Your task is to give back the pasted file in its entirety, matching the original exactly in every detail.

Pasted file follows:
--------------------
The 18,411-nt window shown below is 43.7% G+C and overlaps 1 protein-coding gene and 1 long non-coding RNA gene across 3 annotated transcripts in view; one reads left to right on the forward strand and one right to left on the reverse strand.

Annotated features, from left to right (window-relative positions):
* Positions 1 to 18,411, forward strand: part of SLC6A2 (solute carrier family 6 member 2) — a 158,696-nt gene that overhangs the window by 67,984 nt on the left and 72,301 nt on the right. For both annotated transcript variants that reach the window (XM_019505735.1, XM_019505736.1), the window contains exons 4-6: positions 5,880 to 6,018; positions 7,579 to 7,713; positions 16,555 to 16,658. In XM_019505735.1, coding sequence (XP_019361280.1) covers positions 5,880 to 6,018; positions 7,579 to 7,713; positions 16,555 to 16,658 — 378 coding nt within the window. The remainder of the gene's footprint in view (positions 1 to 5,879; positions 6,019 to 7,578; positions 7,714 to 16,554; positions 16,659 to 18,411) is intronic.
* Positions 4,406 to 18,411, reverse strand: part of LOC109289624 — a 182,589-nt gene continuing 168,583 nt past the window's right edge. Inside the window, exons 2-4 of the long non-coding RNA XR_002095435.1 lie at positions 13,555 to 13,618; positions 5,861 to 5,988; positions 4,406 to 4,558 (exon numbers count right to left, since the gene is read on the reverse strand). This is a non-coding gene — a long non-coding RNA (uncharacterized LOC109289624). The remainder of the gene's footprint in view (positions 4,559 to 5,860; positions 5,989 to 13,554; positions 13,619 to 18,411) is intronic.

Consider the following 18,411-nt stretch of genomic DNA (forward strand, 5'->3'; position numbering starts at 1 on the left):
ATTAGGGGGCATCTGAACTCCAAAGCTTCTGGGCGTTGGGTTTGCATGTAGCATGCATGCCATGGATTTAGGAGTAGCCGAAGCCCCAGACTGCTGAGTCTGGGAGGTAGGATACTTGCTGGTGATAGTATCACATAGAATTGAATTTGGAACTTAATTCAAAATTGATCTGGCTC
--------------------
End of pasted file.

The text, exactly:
The 18,411-nt window shown below is 43.7% G+C and overlaps 1 protein-coding gene and 1 long non-coding RNA gene across 3 annotated transcripts in view; one reads left to right on the forward strand and one right to left on the reverse strand.

Annotated features, from left to right (window-relative positions):
* Positions 1 to 18,411, forward strand: part of SLC6A2 (solute carrier family 6 member 2) — a 158,696-nt gene that overhangs the window by 67,984 nt on the left and 72,301 nt on the right. For both annotated transcript variants that reach the window (XM_019505735.1, XM_019505736.1), the window contains exons 4-6: positions 5,880 to 6,018; positions 7,579 to 7,713; positions 16,555 to 16,658. In XM_019505735.1, coding sequence (XP_019361280.1) covers positions 5,880 to 6,018; positions 7,579 to 7,713; positions 16,555 to 16,658 — 378 coding nt within the window. The remainder of the gene's footprint in view (positions 1 to 5,879; positions 6,019 to 7,578; positions 7,714 to 16,554; positions 16,659 to 18,411) is intronic.
* Positions 4,406 to 18,411, reverse strand: part of LOC109289624 — a 182,589-nt gene continuing 168,583 nt past the window's right edge. Inside the window, exons 2-4 of the long non-coding RNA XR_002095435.1 lie at positions 13,555 to 13,618; positions 5,861 to 5,988; positions 4,406 to 4,558 (exon numbers count right to left, since the gene is read on the reverse strand). This is a non-coding gene — a long non-coding RNA (uncharacterized LOC109289624). The remainder of the gene's footprint in view (positions 4,559 to 5,860; positions 5,989 to 13,554; positions 13,619 to 18,411) is intronic.

Consider the following 18,411-nt stretch of genomic DNA (forward strand, 5'->3'; position numbering starts at 1 on the left):
ATTAGGGGGCATCTGAACTCCAAAGCTTCTGGGCGTTGGGTTTGCATGTAGCATGCATGCCATGGATTTAGGAGTAGCCGAAGCCCCAGACTGCTGAGTCTGGGAGGTAGGATACTTGCTGGTGATAGTATCACATAGAATTGAATTTGGAACTTAATTCAAAATTGATCTGGCTC